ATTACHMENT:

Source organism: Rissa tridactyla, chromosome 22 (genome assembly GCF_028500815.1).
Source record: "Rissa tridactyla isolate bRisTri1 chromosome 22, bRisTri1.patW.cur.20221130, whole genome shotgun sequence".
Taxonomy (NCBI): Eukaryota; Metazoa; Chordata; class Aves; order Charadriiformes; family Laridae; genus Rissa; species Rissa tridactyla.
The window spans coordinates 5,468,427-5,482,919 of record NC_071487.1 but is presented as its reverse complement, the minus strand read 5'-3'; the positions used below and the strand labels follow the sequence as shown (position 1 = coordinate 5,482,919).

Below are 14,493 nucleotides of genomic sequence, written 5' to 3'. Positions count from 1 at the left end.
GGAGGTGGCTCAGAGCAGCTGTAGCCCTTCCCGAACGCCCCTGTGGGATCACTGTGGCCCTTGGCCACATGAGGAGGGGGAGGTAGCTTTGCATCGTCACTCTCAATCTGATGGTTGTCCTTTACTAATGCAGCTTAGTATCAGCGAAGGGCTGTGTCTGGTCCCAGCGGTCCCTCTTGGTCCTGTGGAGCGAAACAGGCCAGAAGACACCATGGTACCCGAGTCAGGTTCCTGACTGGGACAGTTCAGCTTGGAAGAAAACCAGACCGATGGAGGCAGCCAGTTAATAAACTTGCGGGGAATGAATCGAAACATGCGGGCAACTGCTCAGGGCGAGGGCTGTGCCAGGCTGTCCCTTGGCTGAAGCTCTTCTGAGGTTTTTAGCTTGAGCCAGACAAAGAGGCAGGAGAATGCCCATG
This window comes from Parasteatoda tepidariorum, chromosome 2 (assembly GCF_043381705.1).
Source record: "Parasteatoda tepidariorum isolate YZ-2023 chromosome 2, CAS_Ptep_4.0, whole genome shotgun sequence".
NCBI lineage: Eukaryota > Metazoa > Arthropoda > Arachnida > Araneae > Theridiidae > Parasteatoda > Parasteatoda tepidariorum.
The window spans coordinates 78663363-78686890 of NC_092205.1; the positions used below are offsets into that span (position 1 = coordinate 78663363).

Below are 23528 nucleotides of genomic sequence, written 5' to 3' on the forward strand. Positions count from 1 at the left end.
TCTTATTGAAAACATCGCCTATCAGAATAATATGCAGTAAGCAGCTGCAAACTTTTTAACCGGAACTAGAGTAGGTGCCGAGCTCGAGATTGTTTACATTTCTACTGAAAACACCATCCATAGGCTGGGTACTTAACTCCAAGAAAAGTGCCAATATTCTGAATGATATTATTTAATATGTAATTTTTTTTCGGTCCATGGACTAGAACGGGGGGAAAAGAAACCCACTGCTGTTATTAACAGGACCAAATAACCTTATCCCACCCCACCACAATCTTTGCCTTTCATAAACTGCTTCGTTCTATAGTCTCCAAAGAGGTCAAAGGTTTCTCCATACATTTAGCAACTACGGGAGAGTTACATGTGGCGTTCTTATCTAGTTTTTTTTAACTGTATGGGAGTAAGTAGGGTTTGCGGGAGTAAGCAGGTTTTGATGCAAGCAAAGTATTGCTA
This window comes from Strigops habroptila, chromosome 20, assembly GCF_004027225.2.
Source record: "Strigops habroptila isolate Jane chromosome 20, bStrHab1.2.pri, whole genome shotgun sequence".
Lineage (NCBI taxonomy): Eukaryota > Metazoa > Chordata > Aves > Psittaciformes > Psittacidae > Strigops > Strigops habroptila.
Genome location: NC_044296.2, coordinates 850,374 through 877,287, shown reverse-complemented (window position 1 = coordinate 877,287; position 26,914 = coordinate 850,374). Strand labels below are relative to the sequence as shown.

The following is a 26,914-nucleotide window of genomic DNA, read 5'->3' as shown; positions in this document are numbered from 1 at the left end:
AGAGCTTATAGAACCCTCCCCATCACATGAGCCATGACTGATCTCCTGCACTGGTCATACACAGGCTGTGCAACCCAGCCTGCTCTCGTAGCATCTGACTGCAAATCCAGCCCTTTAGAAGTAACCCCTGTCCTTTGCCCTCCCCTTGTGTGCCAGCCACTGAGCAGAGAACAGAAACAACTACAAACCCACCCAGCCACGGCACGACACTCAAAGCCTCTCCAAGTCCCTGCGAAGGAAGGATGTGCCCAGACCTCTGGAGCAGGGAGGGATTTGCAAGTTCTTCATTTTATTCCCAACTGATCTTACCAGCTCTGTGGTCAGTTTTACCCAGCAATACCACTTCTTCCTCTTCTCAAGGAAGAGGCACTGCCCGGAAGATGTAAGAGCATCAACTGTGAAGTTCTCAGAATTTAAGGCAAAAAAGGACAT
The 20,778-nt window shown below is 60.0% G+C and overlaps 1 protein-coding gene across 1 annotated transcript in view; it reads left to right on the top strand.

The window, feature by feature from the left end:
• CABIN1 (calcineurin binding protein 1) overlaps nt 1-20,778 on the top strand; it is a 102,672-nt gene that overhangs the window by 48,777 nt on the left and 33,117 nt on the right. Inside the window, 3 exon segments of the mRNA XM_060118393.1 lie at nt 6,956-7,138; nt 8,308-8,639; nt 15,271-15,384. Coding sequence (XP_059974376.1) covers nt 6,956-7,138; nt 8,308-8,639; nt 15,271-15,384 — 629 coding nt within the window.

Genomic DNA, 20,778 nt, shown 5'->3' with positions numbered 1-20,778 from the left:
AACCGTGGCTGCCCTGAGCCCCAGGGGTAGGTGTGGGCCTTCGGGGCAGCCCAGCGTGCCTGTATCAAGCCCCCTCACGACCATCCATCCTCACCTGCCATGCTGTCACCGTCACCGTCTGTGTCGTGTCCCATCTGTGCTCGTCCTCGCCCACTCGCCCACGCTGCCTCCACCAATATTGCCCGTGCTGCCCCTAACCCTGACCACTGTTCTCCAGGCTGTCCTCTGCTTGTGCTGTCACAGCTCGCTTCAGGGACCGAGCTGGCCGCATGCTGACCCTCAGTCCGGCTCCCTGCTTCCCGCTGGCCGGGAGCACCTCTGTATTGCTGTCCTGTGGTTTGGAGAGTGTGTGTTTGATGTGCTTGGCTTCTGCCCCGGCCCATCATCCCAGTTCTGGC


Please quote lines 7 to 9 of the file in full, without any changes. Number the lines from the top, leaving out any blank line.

This window comes from Parasteatoda tepidariorum, chromosome 2 (assembly GCF_043381705.1).
Source record: "Parasteatoda tepidariorum isolate YZ-2023 chromosome 2, CAS_Ptep_4.0, whole genome shotgun sequence".
NCBI lineage: Eukaryota > Metazoa > Arthropoda > Arachnida > Araneae > Theridiidae > Parasteatoda > Parasteatoda tepidariorum.